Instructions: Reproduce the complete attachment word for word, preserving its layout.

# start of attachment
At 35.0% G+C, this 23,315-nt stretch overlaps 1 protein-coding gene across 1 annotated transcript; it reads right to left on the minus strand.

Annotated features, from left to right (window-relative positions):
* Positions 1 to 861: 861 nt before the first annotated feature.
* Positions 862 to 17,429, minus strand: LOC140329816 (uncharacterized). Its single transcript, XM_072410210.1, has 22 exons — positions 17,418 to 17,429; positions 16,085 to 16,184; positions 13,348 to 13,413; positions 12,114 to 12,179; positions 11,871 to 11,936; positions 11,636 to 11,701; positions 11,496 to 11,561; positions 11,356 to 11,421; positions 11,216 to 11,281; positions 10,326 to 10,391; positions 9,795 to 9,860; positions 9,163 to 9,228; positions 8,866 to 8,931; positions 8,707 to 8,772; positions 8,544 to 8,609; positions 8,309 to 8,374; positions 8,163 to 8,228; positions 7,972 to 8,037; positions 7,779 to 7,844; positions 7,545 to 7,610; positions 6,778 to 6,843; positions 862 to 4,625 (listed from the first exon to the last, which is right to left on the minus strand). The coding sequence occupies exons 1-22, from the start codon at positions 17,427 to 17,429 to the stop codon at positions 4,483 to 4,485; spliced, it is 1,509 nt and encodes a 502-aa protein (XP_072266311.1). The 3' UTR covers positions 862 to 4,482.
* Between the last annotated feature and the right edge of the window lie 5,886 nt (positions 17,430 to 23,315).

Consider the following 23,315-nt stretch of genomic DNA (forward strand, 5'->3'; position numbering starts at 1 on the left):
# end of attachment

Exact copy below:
At 35.0% G+C, this 23,315-nt stretch overlaps 1 protein-coding gene across 1 annotated transcript; it reads right to left on the minus strand.

Annotated features, from left to right (window-relative positions):
* Positions 1 to 861: 861 nt before the first annotated feature.
* Positions 862 to 17,429, minus strand: LOC140329816 (uncharacterized). Its single transcript, XM_072410210.1, has 22 exons — positions 17,418 to 17,429; positions 16,085 to 16,184; positions 13,348 to 13,413; positions 12,114 to 12,179; positions 11,871 to 11,936; positions 11,636 to 11,701; positions 11,496 to 11,561; positions 11,356 to 11,421; positions 11,216 to 11,281; positions 10,326 to 10,391; positions 9,795 to 9,860; positions 9,163 to 9,228; positions 8,866 to 8,931; positions 8,707 to 8,772; positions 8,544 to 8,609; positions 8,309 to 8,374; positions 8,163 to 8,228; positions 7,972 to 8,037; positions 7,779 to 7,844; positions 7,545 to 7,610; positions 6,778 to 6,843; positions 862 to 4,625 (listed from the first exon to the last, which is right to left on the minus strand). The coding sequence occupies exons 1-22, from the start codon at positions 17,427 to 17,429 to the stop codon at positions 4,483 to 4,485; spliced, it is 1,509 nt and encodes a 502-aa protein (XP_072266311.1). The 3' UTR covers positions 862 to 4,482.
* Between the last annotated feature and the right edge of the window lie 5,886 nt (positions 17,430 to 23,315).

Consider the following 23,315-nt stretch of genomic DNA (forward strand, 5'->3'; position numbering starts at 1 on the left):